Details of each Contributor to which your personal data will be transferred is clearly stated within the Content that you access. For full details of how this Contributor will use your personal data, you should review the Contributor’s own Privacy Notice.

Please indicate your preference below:

Yes, I am happy to support Mondaq in maintaining its free to view business model by agreeing to allow Mondaq to share my personal data with Contributors whose Content I access
No, I do not want Mondaq to share my personal data with Contributors

Also please let us know whether you are happy to receive communications promoting products and services offered by Mondaq:

Yes, I am happy to received promotional communications from Mondaq
No, please do not send me promotional communications from Mondaq
Terms & Conditions

Mondaq.com (the Website) is owned and managed by Mondaq Ltd (Mondaq). Mondaq grants you a non-exclusive, revocable licence to access the Website and associated services, such as the Mondaq News Alerts (Services), subject to and in consideration of your compliance with the following terms and conditions of use (Terms). Your use of the Website and/or Services constitutes your agreement to the Terms. Mondaq may terminate your use of the Website and Services if you are in breach of these Terms or if Mondaq decides to terminate the licence granted hereunder for any reason whatsoever.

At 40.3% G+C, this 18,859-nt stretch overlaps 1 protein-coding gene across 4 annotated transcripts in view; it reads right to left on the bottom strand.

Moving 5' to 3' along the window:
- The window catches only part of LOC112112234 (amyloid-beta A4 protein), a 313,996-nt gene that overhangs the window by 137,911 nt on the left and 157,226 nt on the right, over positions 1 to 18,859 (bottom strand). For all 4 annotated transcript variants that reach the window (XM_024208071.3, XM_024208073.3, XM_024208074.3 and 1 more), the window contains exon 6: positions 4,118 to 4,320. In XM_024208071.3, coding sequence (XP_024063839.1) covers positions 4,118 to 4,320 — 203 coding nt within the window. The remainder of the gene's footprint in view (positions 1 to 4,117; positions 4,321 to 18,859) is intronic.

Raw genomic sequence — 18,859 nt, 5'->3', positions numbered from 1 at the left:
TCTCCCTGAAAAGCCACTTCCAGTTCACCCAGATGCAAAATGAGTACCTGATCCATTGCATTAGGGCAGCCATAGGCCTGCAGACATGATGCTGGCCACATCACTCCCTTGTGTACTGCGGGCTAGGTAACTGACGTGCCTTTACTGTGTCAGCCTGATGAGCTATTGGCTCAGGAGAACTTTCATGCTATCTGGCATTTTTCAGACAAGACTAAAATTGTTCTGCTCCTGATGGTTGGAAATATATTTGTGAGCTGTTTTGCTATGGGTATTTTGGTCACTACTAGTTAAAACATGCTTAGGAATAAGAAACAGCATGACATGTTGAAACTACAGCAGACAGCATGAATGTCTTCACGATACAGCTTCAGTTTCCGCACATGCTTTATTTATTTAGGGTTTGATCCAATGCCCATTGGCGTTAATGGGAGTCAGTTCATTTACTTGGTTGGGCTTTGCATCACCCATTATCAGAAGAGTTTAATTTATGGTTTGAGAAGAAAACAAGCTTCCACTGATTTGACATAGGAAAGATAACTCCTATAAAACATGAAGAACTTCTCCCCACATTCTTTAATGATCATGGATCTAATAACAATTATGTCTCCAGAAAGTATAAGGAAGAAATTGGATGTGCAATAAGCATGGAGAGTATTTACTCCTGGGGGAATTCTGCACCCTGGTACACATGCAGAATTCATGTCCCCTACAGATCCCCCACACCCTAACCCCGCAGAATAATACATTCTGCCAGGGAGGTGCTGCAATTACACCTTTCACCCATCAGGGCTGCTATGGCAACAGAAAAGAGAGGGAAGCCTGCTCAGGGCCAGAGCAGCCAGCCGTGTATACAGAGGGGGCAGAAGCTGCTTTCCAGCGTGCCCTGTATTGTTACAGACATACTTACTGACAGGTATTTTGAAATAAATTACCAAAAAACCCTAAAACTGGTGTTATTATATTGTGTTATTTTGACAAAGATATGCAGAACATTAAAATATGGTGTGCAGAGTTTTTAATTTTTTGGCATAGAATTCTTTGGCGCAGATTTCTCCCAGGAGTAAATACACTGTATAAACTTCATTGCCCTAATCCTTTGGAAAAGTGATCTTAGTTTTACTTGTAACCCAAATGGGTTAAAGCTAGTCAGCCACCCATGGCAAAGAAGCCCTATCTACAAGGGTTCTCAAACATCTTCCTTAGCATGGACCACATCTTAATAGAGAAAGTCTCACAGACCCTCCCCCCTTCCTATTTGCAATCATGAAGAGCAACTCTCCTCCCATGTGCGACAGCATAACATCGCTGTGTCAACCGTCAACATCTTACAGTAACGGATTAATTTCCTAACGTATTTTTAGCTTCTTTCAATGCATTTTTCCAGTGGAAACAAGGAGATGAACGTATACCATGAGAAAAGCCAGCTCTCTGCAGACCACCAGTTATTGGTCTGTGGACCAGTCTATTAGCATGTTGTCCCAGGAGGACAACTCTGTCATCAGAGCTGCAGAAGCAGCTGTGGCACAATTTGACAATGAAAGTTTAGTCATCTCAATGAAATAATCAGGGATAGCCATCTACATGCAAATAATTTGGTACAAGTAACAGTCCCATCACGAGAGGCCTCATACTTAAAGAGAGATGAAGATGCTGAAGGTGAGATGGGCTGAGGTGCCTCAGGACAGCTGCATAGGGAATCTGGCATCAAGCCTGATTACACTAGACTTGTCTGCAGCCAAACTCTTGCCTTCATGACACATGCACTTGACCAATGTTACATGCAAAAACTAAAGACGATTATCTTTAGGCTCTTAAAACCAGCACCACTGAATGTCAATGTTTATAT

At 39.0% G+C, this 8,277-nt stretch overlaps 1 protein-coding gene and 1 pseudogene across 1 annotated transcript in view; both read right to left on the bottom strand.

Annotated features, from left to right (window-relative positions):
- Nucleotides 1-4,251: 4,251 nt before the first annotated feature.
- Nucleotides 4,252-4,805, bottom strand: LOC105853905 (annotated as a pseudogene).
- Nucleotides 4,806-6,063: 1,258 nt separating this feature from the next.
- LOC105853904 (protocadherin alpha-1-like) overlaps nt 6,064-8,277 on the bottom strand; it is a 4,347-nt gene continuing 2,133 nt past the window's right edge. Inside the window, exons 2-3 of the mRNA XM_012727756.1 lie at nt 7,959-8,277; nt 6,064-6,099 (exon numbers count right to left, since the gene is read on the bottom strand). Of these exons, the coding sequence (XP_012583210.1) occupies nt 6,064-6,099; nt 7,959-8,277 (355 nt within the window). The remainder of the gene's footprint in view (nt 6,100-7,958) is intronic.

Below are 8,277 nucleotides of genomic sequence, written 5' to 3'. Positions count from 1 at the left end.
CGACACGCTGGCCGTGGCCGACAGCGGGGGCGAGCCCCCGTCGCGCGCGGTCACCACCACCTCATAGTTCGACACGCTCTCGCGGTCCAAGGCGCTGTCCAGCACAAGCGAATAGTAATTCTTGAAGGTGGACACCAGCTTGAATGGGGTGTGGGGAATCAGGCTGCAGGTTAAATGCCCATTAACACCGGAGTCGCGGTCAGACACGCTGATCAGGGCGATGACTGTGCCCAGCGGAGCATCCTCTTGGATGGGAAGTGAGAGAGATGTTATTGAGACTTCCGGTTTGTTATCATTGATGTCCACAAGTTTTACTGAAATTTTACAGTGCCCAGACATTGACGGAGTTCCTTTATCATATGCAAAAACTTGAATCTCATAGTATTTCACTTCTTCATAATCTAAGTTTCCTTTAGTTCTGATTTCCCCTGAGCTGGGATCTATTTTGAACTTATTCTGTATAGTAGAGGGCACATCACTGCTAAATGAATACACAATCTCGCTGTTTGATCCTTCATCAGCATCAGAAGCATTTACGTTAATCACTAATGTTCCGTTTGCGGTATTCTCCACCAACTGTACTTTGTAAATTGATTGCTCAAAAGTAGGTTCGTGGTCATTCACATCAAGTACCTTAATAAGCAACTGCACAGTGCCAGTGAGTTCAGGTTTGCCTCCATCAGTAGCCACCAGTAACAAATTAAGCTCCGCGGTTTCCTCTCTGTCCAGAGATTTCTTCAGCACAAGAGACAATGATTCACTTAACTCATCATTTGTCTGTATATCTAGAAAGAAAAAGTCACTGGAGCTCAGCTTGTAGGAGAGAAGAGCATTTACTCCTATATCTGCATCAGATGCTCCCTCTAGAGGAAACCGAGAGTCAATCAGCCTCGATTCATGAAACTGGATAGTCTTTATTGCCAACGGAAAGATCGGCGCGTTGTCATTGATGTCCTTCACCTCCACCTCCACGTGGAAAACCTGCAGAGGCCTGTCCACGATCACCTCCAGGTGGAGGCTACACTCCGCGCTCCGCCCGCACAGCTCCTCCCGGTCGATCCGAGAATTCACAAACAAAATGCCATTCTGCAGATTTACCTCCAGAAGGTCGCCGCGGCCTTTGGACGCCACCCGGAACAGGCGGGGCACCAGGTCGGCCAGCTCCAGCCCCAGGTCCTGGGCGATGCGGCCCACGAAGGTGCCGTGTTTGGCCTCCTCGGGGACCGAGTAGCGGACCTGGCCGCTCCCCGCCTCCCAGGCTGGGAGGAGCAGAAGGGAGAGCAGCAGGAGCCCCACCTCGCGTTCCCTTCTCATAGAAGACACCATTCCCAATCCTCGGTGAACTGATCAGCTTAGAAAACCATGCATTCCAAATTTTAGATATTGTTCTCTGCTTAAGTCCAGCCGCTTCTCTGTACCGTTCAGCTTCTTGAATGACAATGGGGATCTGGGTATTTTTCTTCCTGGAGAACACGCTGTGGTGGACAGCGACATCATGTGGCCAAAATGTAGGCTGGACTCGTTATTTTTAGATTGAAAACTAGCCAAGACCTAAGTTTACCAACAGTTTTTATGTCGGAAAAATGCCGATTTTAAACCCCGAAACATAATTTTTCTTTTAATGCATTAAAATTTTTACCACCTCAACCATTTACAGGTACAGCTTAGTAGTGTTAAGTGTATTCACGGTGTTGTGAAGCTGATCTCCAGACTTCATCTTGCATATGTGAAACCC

Use of www.mondaq.com

To Use Mondaq.com you must be: eighteen (18) years old or over; legally capable of entering into binding contracts; and not in any way prohibited by the applicable law to enter into these Terms in the jurisdiction which you are currently located.

You may use the Website as an unregistered user, however, you are required to register as a user if you wish to read the full text of the Content or to receive the Services.